Report on Annual Expenditures for Travel, Hospitality and Conferences – 2011-2012

As required by the Treasury Board Directive for the Management of Expenditures on Travel, Hospitality and Conferences, this report provides information on the total annual expenditures for each of travel, hospitality and conferences for the Department of Justice for the fiscal year ending March 31, 2012. It also provides the variance explanations from the previous fiscal year in each of these areas.

This information is updated annually and does not contain information withheld under the Access to Information Act or the Privacy Act.

Expenditures on travel, hospitality and conferences incurred by federal departments and agencies are related to supporting departmental mandate(s) and the Government’s priorities.

The Department of Justice has the mandate to support the dual roles of the Minister of Justice and the Attorney General of Canada.

Under Canada’s federal system, justice is an area of shared jurisdiction between the federal government and the provinces and territories. The Department supports the Minister of Justice in his responsibilities by ensuring a bilingual and bijural national legal framework principally within the following domains: criminal justice (including youth criminal justice), family justice, access to justice, Aboriginal justice, public law and private international law.

The Department also supports the Attorney General as the chief law officer of the Crown, both in terms of the ongoing operations of government and of the development of new policies, programs and services for Canadians. The Department provides legal advice to the Government and its departments and agencies, represents the Crown in civil litigation and before tribunals and drafts legislation.

Further information on the mandate, roles, responsibilities and programs of the Department of Justice can be found in the Department’s 2012-2013 Main Estimates, available on the following Web site:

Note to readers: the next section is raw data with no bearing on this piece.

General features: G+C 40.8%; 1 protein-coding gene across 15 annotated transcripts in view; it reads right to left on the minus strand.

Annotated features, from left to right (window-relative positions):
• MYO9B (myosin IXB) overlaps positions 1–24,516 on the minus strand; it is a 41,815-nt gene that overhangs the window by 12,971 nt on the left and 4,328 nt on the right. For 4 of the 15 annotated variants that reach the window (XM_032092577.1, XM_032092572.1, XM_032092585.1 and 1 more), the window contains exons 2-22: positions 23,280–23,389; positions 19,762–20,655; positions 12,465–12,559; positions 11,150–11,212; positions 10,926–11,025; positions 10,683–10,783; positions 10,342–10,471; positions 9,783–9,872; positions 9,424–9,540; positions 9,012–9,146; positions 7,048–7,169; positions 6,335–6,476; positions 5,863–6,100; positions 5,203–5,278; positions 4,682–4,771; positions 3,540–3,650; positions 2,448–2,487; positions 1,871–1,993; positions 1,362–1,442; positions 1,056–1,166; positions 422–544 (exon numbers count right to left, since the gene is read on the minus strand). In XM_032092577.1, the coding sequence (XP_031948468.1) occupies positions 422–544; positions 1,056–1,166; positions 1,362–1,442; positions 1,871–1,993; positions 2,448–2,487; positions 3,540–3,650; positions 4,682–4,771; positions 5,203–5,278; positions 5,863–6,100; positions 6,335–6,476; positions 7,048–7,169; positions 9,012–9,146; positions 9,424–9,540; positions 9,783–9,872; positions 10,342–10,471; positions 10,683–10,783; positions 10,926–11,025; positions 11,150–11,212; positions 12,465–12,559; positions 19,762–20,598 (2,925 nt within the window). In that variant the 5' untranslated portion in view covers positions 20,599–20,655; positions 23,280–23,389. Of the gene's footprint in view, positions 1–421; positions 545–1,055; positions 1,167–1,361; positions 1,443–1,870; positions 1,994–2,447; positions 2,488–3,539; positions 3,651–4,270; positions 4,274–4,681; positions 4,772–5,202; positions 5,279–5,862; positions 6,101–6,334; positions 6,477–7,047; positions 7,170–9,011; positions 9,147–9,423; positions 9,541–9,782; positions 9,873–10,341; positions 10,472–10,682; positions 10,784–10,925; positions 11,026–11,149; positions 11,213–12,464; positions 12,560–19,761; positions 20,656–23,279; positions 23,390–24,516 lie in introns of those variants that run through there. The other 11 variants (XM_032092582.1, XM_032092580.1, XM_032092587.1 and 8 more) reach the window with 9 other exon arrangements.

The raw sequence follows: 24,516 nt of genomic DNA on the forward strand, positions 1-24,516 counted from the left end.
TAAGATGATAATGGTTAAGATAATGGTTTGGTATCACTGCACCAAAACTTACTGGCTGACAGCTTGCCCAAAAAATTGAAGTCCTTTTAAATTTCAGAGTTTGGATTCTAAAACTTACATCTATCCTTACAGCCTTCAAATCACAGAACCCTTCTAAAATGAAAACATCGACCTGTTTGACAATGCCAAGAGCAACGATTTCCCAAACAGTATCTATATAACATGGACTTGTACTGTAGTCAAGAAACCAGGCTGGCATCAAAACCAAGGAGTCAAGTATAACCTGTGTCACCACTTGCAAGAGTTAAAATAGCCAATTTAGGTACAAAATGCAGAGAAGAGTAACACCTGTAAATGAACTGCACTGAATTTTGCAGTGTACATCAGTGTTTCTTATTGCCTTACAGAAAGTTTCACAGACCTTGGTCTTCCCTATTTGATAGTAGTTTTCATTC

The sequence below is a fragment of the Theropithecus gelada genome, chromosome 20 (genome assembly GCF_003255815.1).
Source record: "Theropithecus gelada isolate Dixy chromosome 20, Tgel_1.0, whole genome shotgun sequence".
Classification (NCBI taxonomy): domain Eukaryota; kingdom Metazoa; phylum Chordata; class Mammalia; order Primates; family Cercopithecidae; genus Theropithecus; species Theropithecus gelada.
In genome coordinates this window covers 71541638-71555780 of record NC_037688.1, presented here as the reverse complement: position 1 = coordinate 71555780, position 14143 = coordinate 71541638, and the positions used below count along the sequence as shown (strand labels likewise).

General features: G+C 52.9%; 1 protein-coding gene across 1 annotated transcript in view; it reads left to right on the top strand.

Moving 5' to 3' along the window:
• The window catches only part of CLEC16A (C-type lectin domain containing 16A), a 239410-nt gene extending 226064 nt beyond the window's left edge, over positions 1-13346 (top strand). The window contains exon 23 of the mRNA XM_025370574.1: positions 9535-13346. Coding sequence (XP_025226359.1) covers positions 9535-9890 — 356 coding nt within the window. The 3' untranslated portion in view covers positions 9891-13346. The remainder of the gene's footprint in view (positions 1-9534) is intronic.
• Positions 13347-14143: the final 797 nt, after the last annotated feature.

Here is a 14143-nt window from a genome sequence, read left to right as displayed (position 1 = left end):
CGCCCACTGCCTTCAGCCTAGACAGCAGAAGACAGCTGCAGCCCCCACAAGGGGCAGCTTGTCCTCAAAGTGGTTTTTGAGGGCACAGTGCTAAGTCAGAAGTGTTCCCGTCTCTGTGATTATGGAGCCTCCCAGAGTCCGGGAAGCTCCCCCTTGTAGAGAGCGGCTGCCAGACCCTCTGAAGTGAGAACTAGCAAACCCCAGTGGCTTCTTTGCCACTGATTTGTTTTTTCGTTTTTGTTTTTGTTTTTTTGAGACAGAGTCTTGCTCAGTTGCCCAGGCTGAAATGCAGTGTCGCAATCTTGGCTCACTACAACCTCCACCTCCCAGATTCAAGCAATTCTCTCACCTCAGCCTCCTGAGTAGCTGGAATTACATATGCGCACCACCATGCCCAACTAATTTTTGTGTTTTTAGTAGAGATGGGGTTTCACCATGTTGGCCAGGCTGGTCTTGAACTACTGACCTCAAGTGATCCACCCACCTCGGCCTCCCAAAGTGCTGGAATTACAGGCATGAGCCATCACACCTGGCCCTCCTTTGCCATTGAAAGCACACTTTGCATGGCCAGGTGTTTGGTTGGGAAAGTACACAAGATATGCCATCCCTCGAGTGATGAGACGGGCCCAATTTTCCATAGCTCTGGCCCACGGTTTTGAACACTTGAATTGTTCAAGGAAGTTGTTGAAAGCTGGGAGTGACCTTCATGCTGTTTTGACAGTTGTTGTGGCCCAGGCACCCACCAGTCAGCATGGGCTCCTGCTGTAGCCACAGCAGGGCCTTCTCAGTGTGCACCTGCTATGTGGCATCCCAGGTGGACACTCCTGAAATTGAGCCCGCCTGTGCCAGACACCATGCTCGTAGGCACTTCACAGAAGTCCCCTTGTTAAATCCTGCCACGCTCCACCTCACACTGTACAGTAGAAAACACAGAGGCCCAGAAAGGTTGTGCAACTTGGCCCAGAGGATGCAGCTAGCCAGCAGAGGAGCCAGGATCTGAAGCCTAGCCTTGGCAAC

In line with the Treasury Board of Canada Secretariat’s Directive on the Management of Expenditures on Travel, Hospitality and Conferences (THC), the Department of Justice adopted a plan to manage THC expenditures with prudence and probity. Enhanced controls and procedures were put into place to ensure that THC-related expenses were reasonable, appropriate and supported departmental objectives and priorities.

More specifically, the Department’s total annual plan for THC was approved by the Deputy Minister. This measure ensured that the assessments of the annual plan respected relevance, value for money and efficient economical use of resources. Further controls were also put into place in order to ensure periodic review of expenditures, such as the monthly review of THC plans and expenditures through an internal reporting process.

In addition, the Department has also implemented a new internal policy on business-class air travel on April 1, 2011. Business-class air travel is subject to the National Joint Council (NJC) Travel Directive for all employees. Also through this Directive, managers are encouraged to reduce the number of business-class flights by having travellers arrange an overnight stop, if deemed cost effective.

Total annual expenditures for THC for the Department of Justice are summarized below:
(In thousands of dollars)
Expenditure Category Expenditures for the year ending March 31, 2012
Expenditures for the previous year ending March 31, 2011